Itch-busting nerve cells could block urge to scratch

Mice studies show how brain deals with irritation of light touch on hairy skin

UP TO SCRATCH  A group of nerve cells in the spinal cord of a mouse (red) curb mechanical itch, a new study suggests. 

Salk Institute 

A fly tickling your arm hair can spark a maddening itch. Now, scientists have spotted nerve cells in mice that curb this light twiddling sensation. If humans possess similar itch-busters, the results, published in the Oct. 30 Science, could lead to treatments for the millions of people who suffer from intractable, chronic itch.

For many of these people, there are currently no good options. “This is a major problem,” says clinician Gil Yosipovitch of Temple University School of Medicine in Philadelphia and director of the Temple Itch Center. The new study shows that mice handle an itch caused by a fluttery touch differently than other kinds of itch. This distinction “seems to have clinical applications that clearly open our field,” Yosipovitch says.

In recent years, scientists have made progress teasing apart the pathways that carry itchy signals from skin to spinal cord to brain (SN: 11/22/2008, p. 16). But those itch signals often originate from chemicals, such as those delivered by mosquitoes. All that’s needed to spark a different sort of itch, called mechanical itch, is a light touch on the skin. The existence of this kind of itch is no surprise, Yosipovitch says. Mechanical itch may help explain why clothes or even dry, scaly skin can be itchy.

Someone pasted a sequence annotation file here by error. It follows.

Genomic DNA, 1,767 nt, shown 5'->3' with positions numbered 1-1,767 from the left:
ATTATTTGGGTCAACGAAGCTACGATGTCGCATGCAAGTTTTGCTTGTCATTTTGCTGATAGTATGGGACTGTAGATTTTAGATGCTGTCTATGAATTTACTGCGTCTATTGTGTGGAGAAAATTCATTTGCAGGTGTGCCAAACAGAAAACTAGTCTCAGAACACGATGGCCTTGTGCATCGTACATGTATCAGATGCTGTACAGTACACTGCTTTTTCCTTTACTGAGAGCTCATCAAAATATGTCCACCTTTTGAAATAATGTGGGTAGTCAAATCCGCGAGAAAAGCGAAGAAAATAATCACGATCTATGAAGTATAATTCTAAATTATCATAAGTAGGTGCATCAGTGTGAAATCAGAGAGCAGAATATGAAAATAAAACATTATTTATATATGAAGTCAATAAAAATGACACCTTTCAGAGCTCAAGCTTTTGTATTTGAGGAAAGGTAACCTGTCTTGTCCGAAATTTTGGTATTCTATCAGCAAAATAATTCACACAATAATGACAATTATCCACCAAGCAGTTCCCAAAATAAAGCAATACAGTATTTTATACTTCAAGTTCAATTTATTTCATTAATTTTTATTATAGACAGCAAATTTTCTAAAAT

The new finding came from itchy mice engineered to lack a type of nerve cell in their spinal cords. Without prompting, these mice scratched so often that they developed sore bald patches on their skin. “They have the urge to scratch all the time,” says study coauthor Qiufu Ma, a neuroscientist at Harvard Medical School. A light touch from a filament caused the itchy mice to scratch themselves more than regular mice. Yet the itchy mice responded to pain and itchy chemicals normally, results that suggest the body has a dedicated, specific way of detecting mechanical itch, Ma says.

If a light touch taps into the itch accelerator, then these spinal cord nerve cells are the brakes, says neuroscientist Martyn Goulding of the Salk Institute for Biological Studies in La Jolla, Calif., also a study coauthor. Removing these nerve cells lets the itch signal proceed unchecked, he says.

With the discovery of these itch-blocking nerve cells, scientists can now start to piece together the rest of the pathway that detects mechanical itch on the skin and carries that signal to the brain, Goulding says. These nerve cells produce a chemical signal called neuropeptide Y. Experiments that scrutinize neuropeptide Y, as well as the cells that neuropeptide Y nerve cells influence, will help clarify how a mechanical itch makes itself known, he says.

It makes sense that human skin, particularly hairy skin, would develop the ability to detect an itchy tickle, Goulding says. “If you have parasites or disease-bearing insects that are on your skin biting you, they might introduce pathogens,” he says. A quick scratch, prompted by an itch, could prevent that. 

Laura Sanders is the neuroscience writer. She holds a Ph.D. in molecular biology from the University of Southern California.

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